Such services include streaming of live radio or video, video calls and live TV.

Orange have biggest 3G coverage, currently standing at 93.2% (Q3 2009). However Vodafone and Orange have a good amount of coverage. T-Mobile has fairly good coverage as does O2 but generally only in major cities and less so in smaller towns, however T-Mobile and 3 have recently struck a deal whereby they can use each others 3G coverage but 3 customers cannot use T-Mobile 2G coverage.[citation needed] Three also have an additional agreement with Orange until 2010 in which Orange 2G coverage is available to three subscribers where no 3G signal exists. It is unknown whether this agreement will continue if the merger between Orange and T-Mobile is approved.

O2 will be trialling LTE technology within the next few years. It is expected other networks will follow.

Services

Telephones

Fixed Telephones

In the United Kingdom, there are 35 million (2002) main line telephones.

The telephone service in the United Kingdom was originally provided by private companies and local city councils, but by 1912,–13 [1] all except the telephone service of Kingston upon Hull, Yorkshire and Guernsey had been bought out by the Post Office. Post Office Telephones also operated telephone services in Jersey and the Isle of Man until 1969 when the islands took over responsibility for their own postal and telephone services.

Post Office Telephones was reorganised in 1980–81 [4] as British Telecommunications (British Telecom, or BT), and was the first nationalised industry to be privatised by the Conservative government. The Hull Telephone Department was itself sold by Hull City Council as Kingston Communications in the late 1990s and celebrated its centenary in 2004.

Mobile Telephones

A graph showing the growth of UK mobile phone subscriptions over time.

As of January 2005, there are now more mobile phones than people - over 55 million - in the UK. However, this does not compare with Luxembourg, which has achieved 133% market penetration.[2]

Each of the five network operators (see Infrastructure above) sells mobile phone services to the public. In addition, companies such as Virgin Media and Tesco operate "virtual" networks on the infrastructure of other companies.

Numbering

There is a set numbering plan for phone numbers within the United Kingdom, which is regulated by the Office of Communications (Ofcom), which replaced the Office of Telecommunications (Oftel) in 2003. Each number consists of an area code—one for each of the large towns and cities and their surroundings—and a subscriber number—the individual number.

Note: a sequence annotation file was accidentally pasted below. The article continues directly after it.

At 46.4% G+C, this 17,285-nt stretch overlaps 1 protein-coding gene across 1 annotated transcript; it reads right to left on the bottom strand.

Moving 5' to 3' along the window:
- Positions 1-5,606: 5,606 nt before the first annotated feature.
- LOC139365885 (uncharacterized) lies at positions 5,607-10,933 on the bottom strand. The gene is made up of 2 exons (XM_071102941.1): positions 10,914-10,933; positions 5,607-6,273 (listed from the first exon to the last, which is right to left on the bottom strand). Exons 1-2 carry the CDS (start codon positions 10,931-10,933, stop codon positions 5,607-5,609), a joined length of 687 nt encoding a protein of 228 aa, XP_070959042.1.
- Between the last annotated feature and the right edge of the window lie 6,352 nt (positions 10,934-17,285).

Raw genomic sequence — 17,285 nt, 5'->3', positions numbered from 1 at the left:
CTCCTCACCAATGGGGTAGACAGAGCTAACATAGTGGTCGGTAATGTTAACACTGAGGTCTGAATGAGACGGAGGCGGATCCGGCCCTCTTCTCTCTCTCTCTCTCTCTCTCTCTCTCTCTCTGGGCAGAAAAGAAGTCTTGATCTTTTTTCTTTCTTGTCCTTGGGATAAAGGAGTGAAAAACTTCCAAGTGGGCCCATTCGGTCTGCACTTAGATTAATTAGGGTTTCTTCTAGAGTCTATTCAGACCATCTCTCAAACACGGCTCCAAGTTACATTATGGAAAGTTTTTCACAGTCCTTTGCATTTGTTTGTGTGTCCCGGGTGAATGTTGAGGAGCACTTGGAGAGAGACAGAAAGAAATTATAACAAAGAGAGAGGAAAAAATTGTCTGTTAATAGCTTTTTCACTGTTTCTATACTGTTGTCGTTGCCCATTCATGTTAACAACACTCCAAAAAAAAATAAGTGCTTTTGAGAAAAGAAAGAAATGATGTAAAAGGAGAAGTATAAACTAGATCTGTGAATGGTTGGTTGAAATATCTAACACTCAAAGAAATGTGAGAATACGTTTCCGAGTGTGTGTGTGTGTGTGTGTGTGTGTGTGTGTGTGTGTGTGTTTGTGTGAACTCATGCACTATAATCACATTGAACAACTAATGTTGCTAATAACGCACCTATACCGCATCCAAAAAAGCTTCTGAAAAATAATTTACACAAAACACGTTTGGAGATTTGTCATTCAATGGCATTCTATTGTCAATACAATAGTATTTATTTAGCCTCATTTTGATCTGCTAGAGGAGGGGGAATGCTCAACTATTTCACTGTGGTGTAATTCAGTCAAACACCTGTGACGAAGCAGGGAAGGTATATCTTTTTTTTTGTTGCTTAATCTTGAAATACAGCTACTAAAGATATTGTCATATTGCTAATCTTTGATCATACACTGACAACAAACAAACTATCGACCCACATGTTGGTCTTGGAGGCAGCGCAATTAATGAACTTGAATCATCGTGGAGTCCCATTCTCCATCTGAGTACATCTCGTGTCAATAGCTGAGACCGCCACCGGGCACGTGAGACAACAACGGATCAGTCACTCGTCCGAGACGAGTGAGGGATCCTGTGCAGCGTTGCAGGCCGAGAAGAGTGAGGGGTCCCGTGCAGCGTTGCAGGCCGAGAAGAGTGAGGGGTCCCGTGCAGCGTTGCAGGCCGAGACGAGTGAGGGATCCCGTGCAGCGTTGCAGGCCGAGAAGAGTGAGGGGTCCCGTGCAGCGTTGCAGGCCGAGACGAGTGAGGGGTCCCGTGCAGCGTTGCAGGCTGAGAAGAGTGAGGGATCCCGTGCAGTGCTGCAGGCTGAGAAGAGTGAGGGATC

Television and Radio Broadcasting

Radio

In 1998, there are 663 radio broadcast stations: 219 on AM, 431 on FM and 3 on shortwave. There are 84.5 million radio receiver sets (1997).

Television

As of 1997, there are 30.5 million households with television sets.

There are five major analogue networks - BBC One, BBC Two, ITV, Channel 4 and Five. Other networks include BSkyB, who are the main provider of satellite television in the UK and UKTV. The major cable television company is Virgin Media, and the digital terrestrial television company Freeview.

Internet

The country code top-level domain for United Kingdom web pages is .uk. Nominet UK is the .uk. Network Information Centre and second-level domains must be used.[jargon]

At the end of 2004, 52% of households (12.6 million) were reported to have access to the internet (Source: Office for National Statistics Omnibus Survey). broadband connections accounted for 50.7% of all internet connections in July 2005,[3] with one broadband connection being created every ten seconds.[4] Broadband connections grew by nearly 80% in 2004. In 1999, there were 364 Internet Service Providers (ISPs). Public libraries also provide access to the internet, sometimes for a fee.

Broadband Internet access

See also

Sources

Notes
Bibliography